In RA study V, the improvement in the HAQ disability index and the physical component of the SF 36 showed greater improvement (p < 0.001) for adalimumab/methotrexate combination therapy versus methotrexate monotherapy and adalimumab monotherapy at week 52, which was maintained through week 104. Among the 250 subjects who completed the open-label extension study, improvements in physical function were maintained through 10 years of treatment.

Juvenile idiopathic arthritis (JIA)

Polyarticular juvenile idiopathic arthritis (pJIA)

The safety and efficacy of adalimumab was assessed in two studies (pJIA I and II) in children with active polyarticular or polyarticular course juvenile idiopathic arthritis, who had a variety of JIA onset types (most frequently rheumatoid-factor negative or positive polyarthritis and extended oligoarthritis).

pJIA-I

The safety and efficacy of adalimumab were assessed in a multicentre, randomised, double-blind, parallel-group study in 171 children (4-17 years old) with polyarticular JIA. In the open-label lead in phase (OL LI) patients were stratified into two groups, MTX (methotrexate)-treated or non-MTX-treated. Patients who were in the non-MTX stratum were either naïve to or had been withdrawn from MTX at least two weeks prior to study drug administration. Patients remained on stable doses of NSAIDs and or prednisone (≤ 0.2 mg/kg/day or 10 mg/day maximum). In the OL LI phase all patients received 24 mg/m2 up to a maximum of 40 mg adalimumab every other week for 16 weeks. The distribution of patients by age and minimum, median and maximum dose received during the OL LI phase is presented in table 10.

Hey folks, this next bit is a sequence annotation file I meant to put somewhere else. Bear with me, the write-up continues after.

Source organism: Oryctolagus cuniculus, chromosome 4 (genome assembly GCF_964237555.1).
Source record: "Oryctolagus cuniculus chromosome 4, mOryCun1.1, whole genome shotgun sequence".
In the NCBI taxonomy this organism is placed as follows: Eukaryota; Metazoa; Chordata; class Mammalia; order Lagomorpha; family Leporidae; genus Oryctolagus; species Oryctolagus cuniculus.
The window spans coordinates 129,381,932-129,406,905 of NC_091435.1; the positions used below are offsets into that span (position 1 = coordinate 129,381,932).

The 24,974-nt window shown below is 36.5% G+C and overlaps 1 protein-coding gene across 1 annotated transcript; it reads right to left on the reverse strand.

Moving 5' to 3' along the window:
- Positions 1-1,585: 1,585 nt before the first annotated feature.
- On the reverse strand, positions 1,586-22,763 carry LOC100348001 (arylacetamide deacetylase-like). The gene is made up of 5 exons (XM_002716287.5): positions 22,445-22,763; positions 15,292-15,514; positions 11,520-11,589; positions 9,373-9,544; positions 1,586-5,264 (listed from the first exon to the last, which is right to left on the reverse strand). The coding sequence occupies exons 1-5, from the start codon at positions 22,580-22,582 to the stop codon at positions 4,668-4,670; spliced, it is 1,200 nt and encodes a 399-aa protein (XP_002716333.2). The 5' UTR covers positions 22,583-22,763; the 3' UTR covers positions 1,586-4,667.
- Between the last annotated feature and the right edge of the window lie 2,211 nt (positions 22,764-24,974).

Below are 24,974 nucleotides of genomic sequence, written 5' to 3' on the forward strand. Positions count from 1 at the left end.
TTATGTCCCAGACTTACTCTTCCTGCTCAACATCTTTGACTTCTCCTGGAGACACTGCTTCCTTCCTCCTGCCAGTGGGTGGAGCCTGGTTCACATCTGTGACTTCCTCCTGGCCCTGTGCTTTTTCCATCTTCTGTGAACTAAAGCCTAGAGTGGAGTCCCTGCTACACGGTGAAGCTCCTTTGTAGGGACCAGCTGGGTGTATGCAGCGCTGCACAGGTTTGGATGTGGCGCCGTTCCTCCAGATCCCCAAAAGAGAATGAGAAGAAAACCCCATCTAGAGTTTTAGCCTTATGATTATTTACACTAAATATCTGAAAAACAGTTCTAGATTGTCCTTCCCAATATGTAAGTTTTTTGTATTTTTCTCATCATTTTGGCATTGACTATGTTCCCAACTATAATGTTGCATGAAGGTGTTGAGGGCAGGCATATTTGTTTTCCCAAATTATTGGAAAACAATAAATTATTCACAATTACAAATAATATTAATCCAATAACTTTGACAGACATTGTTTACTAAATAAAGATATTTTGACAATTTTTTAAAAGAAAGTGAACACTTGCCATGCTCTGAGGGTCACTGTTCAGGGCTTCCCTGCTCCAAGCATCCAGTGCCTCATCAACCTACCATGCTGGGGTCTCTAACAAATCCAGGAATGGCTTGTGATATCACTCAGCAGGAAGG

Table 10. Distribution of patients by age and adalimumab dose received during the OL LI phase

Age Group

Number of patients at baseline n (%)

Minimum, median and maximum dose

4 to 7 years

31 (18.1)

10, 20 and 25 mg

8 to 12 years

71 (41.5)

20, 25 and 40 mg

13 to 17 years

69 (40.4)

25, 40 and 40 mg

Patients demonstrating a paediatric ACR 30 response at week 16 were eligible to be randomised into the double blind (DB) phase and received either adalimumab 24 mg/m2 up to a maximum of 40 mg, or placebo every other week for an additional 32 weeks or until disease flare. Disease flare criteria were defined as a worsening of ≥ 30% from baseline in ≥ 3 of 6 paediatric ACR core criteria, ≥ 2 active joints, and improvement of > 30% in no more than 1 of the 6 criteria. After 32 weeks or at disease flare, patients were eligible to enrol into the open-label extension phase.